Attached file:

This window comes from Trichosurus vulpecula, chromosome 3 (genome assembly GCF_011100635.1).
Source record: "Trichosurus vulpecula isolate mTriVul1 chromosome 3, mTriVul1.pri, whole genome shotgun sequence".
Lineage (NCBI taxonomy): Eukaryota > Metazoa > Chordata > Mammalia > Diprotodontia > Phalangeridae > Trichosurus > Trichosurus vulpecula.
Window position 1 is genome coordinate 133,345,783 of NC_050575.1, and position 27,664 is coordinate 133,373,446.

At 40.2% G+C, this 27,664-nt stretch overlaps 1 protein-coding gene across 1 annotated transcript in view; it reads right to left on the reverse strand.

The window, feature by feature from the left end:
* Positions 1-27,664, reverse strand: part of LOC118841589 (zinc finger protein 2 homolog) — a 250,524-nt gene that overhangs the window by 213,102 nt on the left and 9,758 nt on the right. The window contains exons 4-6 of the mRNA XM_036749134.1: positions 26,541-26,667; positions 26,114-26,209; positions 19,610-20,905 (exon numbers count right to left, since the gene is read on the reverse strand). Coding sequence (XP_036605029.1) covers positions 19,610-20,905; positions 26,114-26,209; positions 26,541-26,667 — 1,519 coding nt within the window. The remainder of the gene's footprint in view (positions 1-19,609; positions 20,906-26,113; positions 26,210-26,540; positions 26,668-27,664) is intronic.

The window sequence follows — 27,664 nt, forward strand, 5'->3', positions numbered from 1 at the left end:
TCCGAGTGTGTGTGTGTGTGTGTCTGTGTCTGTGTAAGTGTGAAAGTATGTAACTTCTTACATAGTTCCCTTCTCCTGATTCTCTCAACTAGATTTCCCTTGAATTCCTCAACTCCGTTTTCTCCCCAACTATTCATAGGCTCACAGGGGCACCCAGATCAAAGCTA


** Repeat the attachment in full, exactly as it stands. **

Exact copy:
This window comes from Trichosurus vulpecula, chromosome 3 (genome assembly GCF_011100635.1).
Source record: "Trichosurus vulpecula isolate mTriVul1 chromosome 3, mTriVul1.pri, whole genome shotgun sequence".
Lineage (NCBI taxonomy): Eukaryota > Metazoa > Chordata > Mammalia > Diprotodontia > Phalangeridae > Trichosurus > Trichosurus vulpecula.
Window position 1 is genome coordinate 133,345,783 of NC_050575.1, and position 27,664 is coordinate 133,373,446.

At 40.2% G+C, this 27,664-nt stretch overlaps 1 protein-coding gene across 1 annotated transcript in view; it reads right to left on the reverse strand.

The window, feature by feature from the left end:
* Positions 1-27,664, reverse strand: part of LOC118841589 (zinc finger protein 2 homolog) — a 250,524-nt gene that overhangs the window by 213,102 nt on the left and 9,758 nt on the right. The window contains exons 4-6 of the mRNA XM_036749134.1: positions 26,541-26,667; positions 26,114-26,209; positions 19,610-20,905 (exon numbers count right to left, since the gene is read on the reverse strand). Coding sequence (XP_036605029.1) covers positions 19,610-20,905; positions 26,114-26,209; positions 26,541-26,667 — 1,519 coding nt within the window. The remainder of the gene's footprint in view (positions 1-19,609; positions 20,906-26,113; positions 26,210-26,540; positions 26,668-27,664) is intronic.

The window sequence follows — 27,664 nt, forward strand, 5'->3', positions numbered from 1 at the left end:
TCCGAGTGTGTGTGTGTGTGTGTCTGTGTCTGTGTAAGTGTGAAAGTATGTAACTTCTTACATAGTTCCCTTCTCCTGATTCTCTCAACTAGATTTCCCTTGAATTCCTCAACTCCGTTTTCTCCCCAACTATTCATAGGCTCACAGGGGCACCCAGATCAAAGCTA